Thursday, July 26, 2018

Drug overdose deaths in Kentucky rose 11.5% in 2017; highest rates in Estill, Kenton, Campbell, Boyd, Mason, Jessamine

Chart by Chris Ware, Lexington Herald-Leader
By Melissa Patrick
Kentucky Health News

Kentucky saw an 11.5 percent increase in drug-overdose deaths in 2017, with more than half of the them from fentanyl, a synthetic opioid that can be up to 50 times more potent than heroin. The number of heroin deaths decreased, but overdose deaths from methamphatime surged, according to to the annual Kentucky Office of Drug Control Policy report.

The state recorded 1,565 overdose deaths in 2017, and has toxicology reports for 1,468. Among those, fentanyl was found in 763, or 52 percent, up from 47 percent in 2016. The 2016 report is available here.

"Fentanyl is the deadliest and most addictive drug our nation has ever seen,” Van Ingram, executive director of the ODCP, said in a news release. “The fact that people continue to use it – despite the obvious risk – shows just how addictive these drugs are. People have become powerless against them. That’s why we have to make every effort to intervene with a comprehensive treatment response.”

Fentanyl has been a leading factor in overdose deaths since 2015 and is often mixed with heroin or put in pills, making it difficult to determine the dosage. Ingram notes that drug cartels in China and Mexico have turned to fentanyl because it is cheap to produce and provides a higher profit margin.

Lethal amounts of heroin, fentanyl
and carfentanil (Photo: Kensington
Police Service via Courier Journal)
Beth Warren of the Louisville Courier Journal reports that "a dose as small as two milligrams, the size of Abraham Lincoln's cheek on a penny, can be lethal." Carfentanil, a synthetic opioid that is used as an elephant tranquilizer, is even stronger.

The report also said three other drugs contributed to more overdose deaths last year than heroin: alprazolam, gabapentin and methamphetamine.

Alprazolam is an anti-anxiety medicine that is often known by its brand name Xanax. It was detected in 36 percent of the toxicology reports. Gabapentin, which is sells under the brand names Neurontin, Gralise and Horizant, and is often taken along with other illicit drugs to enhance their effects, was found in 31 percent. Methamphetamine, a stimulant that has long plagued Kentucky, was found in 29 percent, more than double last year's total.

"Autopsies and toxicology reports from coroners show that approximately 22 percent of overdose deaths involved the use of heroin in 2017, down from 34 percent in 2016," the report says.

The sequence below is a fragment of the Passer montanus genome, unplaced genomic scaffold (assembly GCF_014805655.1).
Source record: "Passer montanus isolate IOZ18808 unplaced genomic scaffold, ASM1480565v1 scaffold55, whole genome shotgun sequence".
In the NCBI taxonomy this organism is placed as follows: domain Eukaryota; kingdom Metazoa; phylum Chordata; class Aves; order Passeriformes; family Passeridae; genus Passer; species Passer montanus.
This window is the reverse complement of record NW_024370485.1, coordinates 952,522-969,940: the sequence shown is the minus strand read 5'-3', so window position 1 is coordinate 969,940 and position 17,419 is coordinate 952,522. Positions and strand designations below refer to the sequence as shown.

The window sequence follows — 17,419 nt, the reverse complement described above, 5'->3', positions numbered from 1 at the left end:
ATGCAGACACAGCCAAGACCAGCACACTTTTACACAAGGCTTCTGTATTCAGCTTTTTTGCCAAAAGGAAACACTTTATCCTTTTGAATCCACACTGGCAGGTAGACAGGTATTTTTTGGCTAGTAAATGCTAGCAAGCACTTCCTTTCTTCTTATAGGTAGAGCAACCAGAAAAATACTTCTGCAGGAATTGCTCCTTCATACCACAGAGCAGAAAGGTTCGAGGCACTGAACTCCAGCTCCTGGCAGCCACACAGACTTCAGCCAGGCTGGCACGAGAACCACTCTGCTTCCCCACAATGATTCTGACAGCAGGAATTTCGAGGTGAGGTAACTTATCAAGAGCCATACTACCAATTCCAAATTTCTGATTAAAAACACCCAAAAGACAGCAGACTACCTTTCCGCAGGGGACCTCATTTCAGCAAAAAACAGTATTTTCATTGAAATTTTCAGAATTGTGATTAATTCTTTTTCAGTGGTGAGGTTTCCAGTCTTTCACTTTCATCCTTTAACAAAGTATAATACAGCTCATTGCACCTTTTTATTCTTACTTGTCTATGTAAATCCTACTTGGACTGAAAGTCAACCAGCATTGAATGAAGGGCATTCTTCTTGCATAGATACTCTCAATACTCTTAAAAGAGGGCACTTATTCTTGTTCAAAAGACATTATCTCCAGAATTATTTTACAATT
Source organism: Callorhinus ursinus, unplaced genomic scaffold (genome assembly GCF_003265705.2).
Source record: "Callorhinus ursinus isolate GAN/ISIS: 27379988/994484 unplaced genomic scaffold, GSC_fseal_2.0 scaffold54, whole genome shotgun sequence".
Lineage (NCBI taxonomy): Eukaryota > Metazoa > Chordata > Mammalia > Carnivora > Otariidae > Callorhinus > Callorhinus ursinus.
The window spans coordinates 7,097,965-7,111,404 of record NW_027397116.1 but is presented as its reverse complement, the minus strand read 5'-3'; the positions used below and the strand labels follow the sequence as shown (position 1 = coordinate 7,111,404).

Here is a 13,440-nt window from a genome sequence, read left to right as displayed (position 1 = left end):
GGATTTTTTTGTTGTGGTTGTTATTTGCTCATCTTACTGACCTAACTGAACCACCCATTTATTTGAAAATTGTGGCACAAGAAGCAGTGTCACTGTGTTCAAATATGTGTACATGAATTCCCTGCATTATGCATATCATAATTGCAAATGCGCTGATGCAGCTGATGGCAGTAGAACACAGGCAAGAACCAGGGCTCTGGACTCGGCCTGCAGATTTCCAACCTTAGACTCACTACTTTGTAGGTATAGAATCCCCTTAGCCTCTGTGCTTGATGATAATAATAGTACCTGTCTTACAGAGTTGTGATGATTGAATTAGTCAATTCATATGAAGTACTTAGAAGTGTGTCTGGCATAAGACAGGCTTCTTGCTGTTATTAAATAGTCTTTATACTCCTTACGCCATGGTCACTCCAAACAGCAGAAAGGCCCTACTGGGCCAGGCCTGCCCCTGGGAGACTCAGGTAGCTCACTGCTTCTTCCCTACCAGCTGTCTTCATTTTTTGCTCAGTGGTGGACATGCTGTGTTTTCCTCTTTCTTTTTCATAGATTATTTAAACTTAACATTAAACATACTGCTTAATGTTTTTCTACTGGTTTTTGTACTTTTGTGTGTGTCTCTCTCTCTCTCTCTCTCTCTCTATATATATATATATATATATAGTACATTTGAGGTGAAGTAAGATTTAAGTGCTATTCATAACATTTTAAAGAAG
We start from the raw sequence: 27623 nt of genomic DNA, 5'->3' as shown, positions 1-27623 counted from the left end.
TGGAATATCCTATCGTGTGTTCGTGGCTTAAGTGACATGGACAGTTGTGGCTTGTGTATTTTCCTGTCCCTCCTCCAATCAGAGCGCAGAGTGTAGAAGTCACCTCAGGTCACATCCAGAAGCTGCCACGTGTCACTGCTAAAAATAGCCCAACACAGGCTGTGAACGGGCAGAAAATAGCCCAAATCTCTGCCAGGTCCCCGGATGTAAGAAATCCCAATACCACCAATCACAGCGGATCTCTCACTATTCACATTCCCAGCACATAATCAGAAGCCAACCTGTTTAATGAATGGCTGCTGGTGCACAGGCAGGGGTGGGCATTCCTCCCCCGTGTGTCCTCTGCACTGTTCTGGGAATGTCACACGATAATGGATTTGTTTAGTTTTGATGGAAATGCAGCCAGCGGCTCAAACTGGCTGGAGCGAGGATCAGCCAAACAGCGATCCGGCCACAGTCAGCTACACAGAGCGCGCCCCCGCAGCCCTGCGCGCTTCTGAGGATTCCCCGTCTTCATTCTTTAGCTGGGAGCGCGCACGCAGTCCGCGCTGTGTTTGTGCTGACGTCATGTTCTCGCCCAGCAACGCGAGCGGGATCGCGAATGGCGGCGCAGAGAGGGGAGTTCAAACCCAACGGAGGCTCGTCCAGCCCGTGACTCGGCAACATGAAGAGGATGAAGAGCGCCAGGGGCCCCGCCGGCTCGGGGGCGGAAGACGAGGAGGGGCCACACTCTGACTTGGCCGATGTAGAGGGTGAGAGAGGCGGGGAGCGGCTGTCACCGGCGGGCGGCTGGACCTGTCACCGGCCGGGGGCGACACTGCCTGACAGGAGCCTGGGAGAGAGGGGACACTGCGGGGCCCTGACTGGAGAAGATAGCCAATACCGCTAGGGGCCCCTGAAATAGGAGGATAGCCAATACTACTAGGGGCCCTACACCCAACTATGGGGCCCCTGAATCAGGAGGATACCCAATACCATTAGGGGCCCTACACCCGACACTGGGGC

County numbers

Estill County, with a population of 14,375, had 11 overdose deaths in 2017, giving it the state's highest rate of drug-overdose deaths, 7.7 per 10,000 residents, according to a table in the report.

Kenton and Campbell counties in Northern Kentucky had the next highest rates, 6.95 and 6.6 per 10,000. Then came Boyd, at 6.46, Mason, 5,82; Jessamine, 5.65; Montgomery, 5.37; Harrison, 5.32; Franklin, 4.95; Madison, 4.71; Jefferson, 4.56; Grayson, 4.17; Nelson, 4.16; Knox, 4.16; Greenup, 3.94; Fayette, 3.82; Harlan, 3.74; Floyd, 3.31; and Whitley, 3.31.

Other counties' rates were less than the state average of 3.3 per 10,000, or their rates were not published because they had fewer than five overdose deaths last year. The latter group included Leslie, Bell, Powell and Gallatin counties, which led last year's list with rates of 6.6 to 5.6 per 10,000.

The state's two most populous counties, Jefferson and Fayette, had the most overdose deaths in 2017, 426 and 123 respectively. The largest numerical increase in overdose fatalities occurred in Jefferson, which had 62 more than in 2016. Fayette went up by 49, Campbell by 26 and Kenton by 17. The largest decrease was in Madison County, which had nine fewer last year than in 2016.

Like last year, most of the Kentucky deaths were among people between 35 and 44, followed by those 25-34, then 45-54.

Gov. Matt Bevin said the report “underscores just how much is at stake in the ongoing battle against the nation’s opioid epidemic. This is a fight we must win for the sake of our families, our communities, and the commonwealth as a whole. We will continue to leverage every available resource to close off the funnel of addiction and to help our fellow Kentuckians who are struggling against this scourge.”

Kentucky has launched a number of initiatives to battle the epidemic, including a public awareness campaign called "Don't Let Them Die" that offers information on substance use disorder, treatment and naloxone, a drug that can reverse an overdose.

Kentucky State Police have launched the Angel Initiative, which allows those seeking treatment to visit a KSP post, where they would be directed to treatment.

The General Assembly has passed several laws in recent years, including a crackdown on pain clinics, limiting opioid prescriptions for acute pain to a three-day supply (with exemptions), tougher penalties for heroin dealers, more funding for drug treatment, and paying for increased access to naloxone. The attorney general's office has sued pharmaceutical companies.

Data for the report was compiled from the Kentucky Medical Examiner’s Office, the Kentucky Injury Prevention & Research Center and the state Office of Vital Statistics.

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